When Patrice Gamble’s seven-month-old son developed a runny nose, cough, and 102°F fever, she thought it was a cold. She brought him to an urgent care center where she was told “nothing was wrong” and that maybe, as a new mom, she was taking his temperature wrong. But when his symptoms worsened and his cough began to sound like he was choking on his tongue, she knew it was not “nothing” and brought him to an emergency room.
“I felt terrible, helpless, and afraid. That’s the only way to describe it. The cough alone was enough to break my heart. I could tell he was in pain by the way he’d whimper afterward,” says Gamble. “It’s not something I ever want to experience again.”
At the hospital, Gamble’s son was diagnosed with respiratory syncytial virus (RSV), and they recommended she have her son sleep on a slight incline to help with breathing. They also advised she frequently suction his nose and keep it lubricated with saline spray and “treat it as I would a ‘typical’ cold,” she said.
RSV is a lower respiratory-tract virus that nearly every child is exposed to it by age two. In adults and older children, it can look like a common cold, but it can be life-threatening, particularly for infants. Over 33 million children under age five get RSV each year; three million of them are hospitalized and about 120,000 die from complications of it. Infants under six months make up half of these hospitalizations and deaths.
Fortunately, Gamble’s son recovered after six weeks, but during that time, they took numerous trips to the pediatrician. Again and again, she was told all they could do was make him comfortable and provide supportive care. Though there is no specific treatment for RSV, scientists at Pfizer are hard at work trying to prevent the disease through research they are conducting to develop a vaccine that, if proven effective, could immunize the pregnant mother with the goal of increasing antibody levels in the mother. These antibodies may then get transferred from the mother to the baby during the remainder of her pregnancy. Once the baby is born, if the baby has received those mother-derived antibodies, the baby may be able to ward off RSV. If Pfizer is successful in clinical studies and receives approval from regulatory bodies, such a vaccine would likely be the first of this kind to be licensed.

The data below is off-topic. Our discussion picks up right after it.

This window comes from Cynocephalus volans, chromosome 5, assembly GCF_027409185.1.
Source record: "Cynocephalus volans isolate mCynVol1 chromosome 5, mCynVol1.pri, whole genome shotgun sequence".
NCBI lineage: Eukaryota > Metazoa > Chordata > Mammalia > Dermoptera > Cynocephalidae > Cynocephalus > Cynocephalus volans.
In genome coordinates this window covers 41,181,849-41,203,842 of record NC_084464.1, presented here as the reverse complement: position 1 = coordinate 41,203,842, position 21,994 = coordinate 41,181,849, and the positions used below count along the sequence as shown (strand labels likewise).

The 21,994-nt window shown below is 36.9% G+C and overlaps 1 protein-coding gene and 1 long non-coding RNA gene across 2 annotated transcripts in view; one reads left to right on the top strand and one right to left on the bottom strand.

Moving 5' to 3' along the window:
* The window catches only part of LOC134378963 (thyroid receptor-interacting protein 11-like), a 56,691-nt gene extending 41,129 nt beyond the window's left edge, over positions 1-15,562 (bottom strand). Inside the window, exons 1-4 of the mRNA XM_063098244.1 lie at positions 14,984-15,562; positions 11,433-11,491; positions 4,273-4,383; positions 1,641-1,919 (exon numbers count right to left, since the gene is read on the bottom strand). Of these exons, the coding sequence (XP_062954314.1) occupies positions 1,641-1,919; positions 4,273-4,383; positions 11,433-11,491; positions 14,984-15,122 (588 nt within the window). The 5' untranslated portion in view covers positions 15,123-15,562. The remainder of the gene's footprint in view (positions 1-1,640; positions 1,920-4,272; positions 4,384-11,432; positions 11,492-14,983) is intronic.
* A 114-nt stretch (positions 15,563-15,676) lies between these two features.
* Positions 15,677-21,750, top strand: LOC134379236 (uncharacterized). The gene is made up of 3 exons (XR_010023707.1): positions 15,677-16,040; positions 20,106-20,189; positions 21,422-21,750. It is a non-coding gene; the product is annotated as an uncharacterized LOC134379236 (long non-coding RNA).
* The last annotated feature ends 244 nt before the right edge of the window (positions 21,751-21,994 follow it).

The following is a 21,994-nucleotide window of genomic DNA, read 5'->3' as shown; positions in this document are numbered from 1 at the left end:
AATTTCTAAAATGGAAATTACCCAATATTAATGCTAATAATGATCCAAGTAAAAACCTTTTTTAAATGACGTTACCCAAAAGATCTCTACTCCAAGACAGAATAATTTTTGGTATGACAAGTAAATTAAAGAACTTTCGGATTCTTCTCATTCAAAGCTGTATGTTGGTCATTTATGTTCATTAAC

How Maternal Immunizations Work
To see the potential of maternal immunizations, it’s essential to understand a natural process that occurs during the second and third trimester of pregnancy called maternal immunity. This is when a mother can pass disease-fighting antibodies known as immunoglobulin G (IgG) to the baby in the womb.
These antibodies are capable of helping newborns fight off pathogens during the first few months of life — a period known as the “window of vulnerability” — before they are old enough to efficiently make their own or be immunized.
A pregnant mother is able to pass on many different disease-fighting antibodies, but the levels of antibodies circulating varies from person to person. It’s a good system, but a mom may not have the right level of circulating antibody against RSV while she is pregnant, and infant mortality rates continue to be high. Every year, over 57,000 hospitalizations, 500,000 emergency department visits and 1.5 million outpatient clinic visits among children under five years of age are attributed to RSV in the U.S.